(director/writer: Paul Morrissey; screenwriter: from an idea by John Hallowell; cinematographer: Paul Morrissey; editors: Joel Johnson/Lana Jokel; music: John Cale; cast: Joe Dallesandro (Joey Davis), Sylvia Miles (Sally Todd), Andrea Feldman (Jessica Todd), Pat Ast (Lydia), Ray Vestal (Ray), P. J. Lester (Sidney), Harold Childe (Harold), John Hallowell (John), Eric Emerson (Eric), Gary Koznocha (Gary), Bonnie Walder (Bonnie); Runtime: 102; MPAA Rating: R; producer: Andy Warhol; Paramount Home Video; 1972)

I got off on it.

Reviewed by Dennis Schwartz

Andy Warhol produces and Paul Morrissey ( “Flesh”/”Trash”) directs this hilarious offbeat spoof on Billy Wilder’s “Sunset Boulevard,” showing us the absurd funny side to this dark showbiz tale of washed-up has-beens as that film never dared. It’s actually more like a mainstream film than the previous ones coming from the Warhol Factory, but still is heavily dipped in sleaze, softcore porn, endless acerbic female chatter and camp.

It’s set in this dumpy motel in Santa Monica, owned by the verbally abusive, to the ladies only, obese landlady Lydia (Pat Ast). Unemployed child actor Joey Davis (Joe Dallesandro) rents a room for two weeks and is recognized by the landlady as a celebrity, even though it has been some time since he held down a showbiz job. To gain a discount on the rent, Joey satisfies the landlady once a day with sex. Staying at the motel are a lesbian couple Bonnie (Bonnie Walder) and Jessica Todd (Andrea Feldman), with Jessica’s infant son. It’s an abusive relationship, with the suicidal Bonnie getting off by leaving cigarette burns on Jessica’s body. The unloved Jessica hates her aging mother, the actress/chorus girl Sally Todd (Sylvia Miles), but needs her to foot the bills at the motel. When mom comes over with her checkbook Joey is present. They recognize each other from their days together on the TV series The Big Ranch. The vain, whiny and self-absorbed Sally now lives alone in a crumbling Hollywood mansion with 36 rooms she got as alimony from businessman hubby number four. Soon Sally gets her hooks into the quiet laid-back Joey, and he moves in with her. Joey, a boy toy, who hasn’t cut his long pony-tailed hair in a year, is willing to go to bed with anyone who is willing to help get his career started again or give him a helping hand. It leads to some weird propositions: Jessica, who quits being a lesbian, enjoys having Joey’s boot in her cunt; Harold, the lover of Jessica’s father Sidney, mom’s third hubby, makes fast time with Joey while the divorced couple argue in the other room; and showbiz brothers Gary and Eric hang out poolside, with Eric openly jerking off, and they recruit the stud for their nightclub act–where the brothers have sex together every night at 8.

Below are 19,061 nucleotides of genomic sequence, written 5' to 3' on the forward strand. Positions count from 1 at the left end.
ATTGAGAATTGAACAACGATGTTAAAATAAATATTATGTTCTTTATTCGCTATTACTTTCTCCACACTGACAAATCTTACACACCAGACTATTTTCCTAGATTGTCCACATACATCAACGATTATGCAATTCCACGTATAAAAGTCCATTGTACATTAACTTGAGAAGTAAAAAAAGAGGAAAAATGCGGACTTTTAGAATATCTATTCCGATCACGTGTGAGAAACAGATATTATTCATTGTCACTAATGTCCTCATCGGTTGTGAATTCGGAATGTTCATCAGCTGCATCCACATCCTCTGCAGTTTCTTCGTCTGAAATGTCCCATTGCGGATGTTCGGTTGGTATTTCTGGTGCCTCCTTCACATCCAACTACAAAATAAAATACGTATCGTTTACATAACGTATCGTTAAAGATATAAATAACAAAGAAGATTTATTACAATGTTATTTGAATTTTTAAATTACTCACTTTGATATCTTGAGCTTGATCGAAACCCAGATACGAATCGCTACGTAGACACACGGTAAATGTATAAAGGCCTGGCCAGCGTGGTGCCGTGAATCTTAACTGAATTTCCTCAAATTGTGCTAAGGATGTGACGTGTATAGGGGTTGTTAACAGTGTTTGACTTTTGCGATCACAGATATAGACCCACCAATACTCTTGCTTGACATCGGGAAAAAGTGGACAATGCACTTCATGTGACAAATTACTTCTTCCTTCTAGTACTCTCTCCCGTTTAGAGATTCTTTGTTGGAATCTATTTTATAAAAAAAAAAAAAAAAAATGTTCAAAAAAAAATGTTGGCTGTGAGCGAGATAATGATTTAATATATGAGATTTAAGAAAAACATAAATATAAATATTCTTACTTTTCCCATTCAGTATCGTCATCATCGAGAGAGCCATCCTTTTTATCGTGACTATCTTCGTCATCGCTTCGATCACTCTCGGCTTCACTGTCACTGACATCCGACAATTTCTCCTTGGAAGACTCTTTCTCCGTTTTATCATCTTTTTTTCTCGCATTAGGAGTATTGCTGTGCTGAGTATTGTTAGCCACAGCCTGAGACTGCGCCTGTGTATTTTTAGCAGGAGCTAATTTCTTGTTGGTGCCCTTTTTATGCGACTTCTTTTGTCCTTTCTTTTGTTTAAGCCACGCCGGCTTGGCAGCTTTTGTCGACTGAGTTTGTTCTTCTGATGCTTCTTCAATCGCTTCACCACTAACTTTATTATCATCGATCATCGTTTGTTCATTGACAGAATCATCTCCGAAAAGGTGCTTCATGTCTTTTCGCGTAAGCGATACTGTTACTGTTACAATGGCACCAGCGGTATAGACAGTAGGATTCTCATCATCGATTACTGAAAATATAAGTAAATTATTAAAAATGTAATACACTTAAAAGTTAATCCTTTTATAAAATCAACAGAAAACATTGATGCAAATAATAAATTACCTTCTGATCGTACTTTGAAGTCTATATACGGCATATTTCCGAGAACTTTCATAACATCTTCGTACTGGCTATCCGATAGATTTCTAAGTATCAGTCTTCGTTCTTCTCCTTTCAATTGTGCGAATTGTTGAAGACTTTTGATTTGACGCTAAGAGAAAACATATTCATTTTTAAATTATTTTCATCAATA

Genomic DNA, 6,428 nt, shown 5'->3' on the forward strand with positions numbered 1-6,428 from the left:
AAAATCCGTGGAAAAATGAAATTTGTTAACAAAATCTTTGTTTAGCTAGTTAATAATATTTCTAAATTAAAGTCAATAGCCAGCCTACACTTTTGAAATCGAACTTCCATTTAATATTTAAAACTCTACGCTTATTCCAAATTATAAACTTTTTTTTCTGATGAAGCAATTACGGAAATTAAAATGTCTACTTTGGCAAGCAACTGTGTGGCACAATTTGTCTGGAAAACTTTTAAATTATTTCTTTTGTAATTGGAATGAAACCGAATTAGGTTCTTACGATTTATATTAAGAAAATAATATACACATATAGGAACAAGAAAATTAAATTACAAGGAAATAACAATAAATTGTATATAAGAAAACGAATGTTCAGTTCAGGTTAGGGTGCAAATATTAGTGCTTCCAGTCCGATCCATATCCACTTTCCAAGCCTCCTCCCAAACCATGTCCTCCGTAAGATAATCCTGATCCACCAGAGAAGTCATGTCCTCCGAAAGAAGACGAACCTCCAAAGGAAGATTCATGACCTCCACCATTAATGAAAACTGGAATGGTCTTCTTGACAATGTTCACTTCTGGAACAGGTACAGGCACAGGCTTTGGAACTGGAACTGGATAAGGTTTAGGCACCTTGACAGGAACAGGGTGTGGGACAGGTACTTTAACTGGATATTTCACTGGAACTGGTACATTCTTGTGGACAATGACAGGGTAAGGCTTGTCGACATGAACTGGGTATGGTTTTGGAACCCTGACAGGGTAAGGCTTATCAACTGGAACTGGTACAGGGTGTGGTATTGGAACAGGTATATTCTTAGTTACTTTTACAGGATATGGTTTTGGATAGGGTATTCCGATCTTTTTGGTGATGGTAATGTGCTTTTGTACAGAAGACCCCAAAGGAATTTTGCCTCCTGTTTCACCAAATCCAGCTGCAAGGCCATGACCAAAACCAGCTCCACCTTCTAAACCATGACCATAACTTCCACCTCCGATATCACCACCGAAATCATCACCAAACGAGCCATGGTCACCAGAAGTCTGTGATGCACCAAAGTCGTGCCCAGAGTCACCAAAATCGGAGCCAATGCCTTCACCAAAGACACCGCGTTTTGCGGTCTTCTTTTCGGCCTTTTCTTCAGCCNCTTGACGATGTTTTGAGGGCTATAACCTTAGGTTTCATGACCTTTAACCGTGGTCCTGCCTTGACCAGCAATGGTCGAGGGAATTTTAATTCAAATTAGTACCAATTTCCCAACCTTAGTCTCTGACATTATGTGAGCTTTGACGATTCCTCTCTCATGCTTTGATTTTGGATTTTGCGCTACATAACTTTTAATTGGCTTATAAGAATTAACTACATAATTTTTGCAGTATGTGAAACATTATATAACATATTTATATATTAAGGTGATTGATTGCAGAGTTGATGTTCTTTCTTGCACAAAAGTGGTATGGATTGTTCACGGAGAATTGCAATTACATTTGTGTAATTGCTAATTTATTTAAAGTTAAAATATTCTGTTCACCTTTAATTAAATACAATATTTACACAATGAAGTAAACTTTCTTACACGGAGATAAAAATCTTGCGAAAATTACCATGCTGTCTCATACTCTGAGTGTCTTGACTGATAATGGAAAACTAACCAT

When Joey leaves the mansion and returns to the motel to hang out by the seedy pool, the rejected fading old-time actress comes gunning for him. But be warned, this film has a different ending than Sunset Boulevard.

Sylvia Miles is a scream as the fading actress with the still hot body, who is in a tempestuous love/hate situation with her psychotic daughter and has an intense scene where she goes sympathetically schizoid over her young gigolo. Andrea Feldman (she became a suicide victim in 1972) provides the film’s most outrageous performance, who at odd times breaks into maniacal cackling and comes up with the film’s strangest but funniest lines (though on retrospect one wonders if she was acting). Joe Dallesandro, a real-life street hustler, aims for cool, trying to distance himself from all the trauma around him by pretending he’s a smooth hustler on top of things because both men and women still find him attractive.

Though not the best of Morrissey’s trilogy and obviously not for everyone–but, I got off on it.

REVIEWED ON 6/18/2005 GRADE: B+   https://dennisschwartzreviews.com/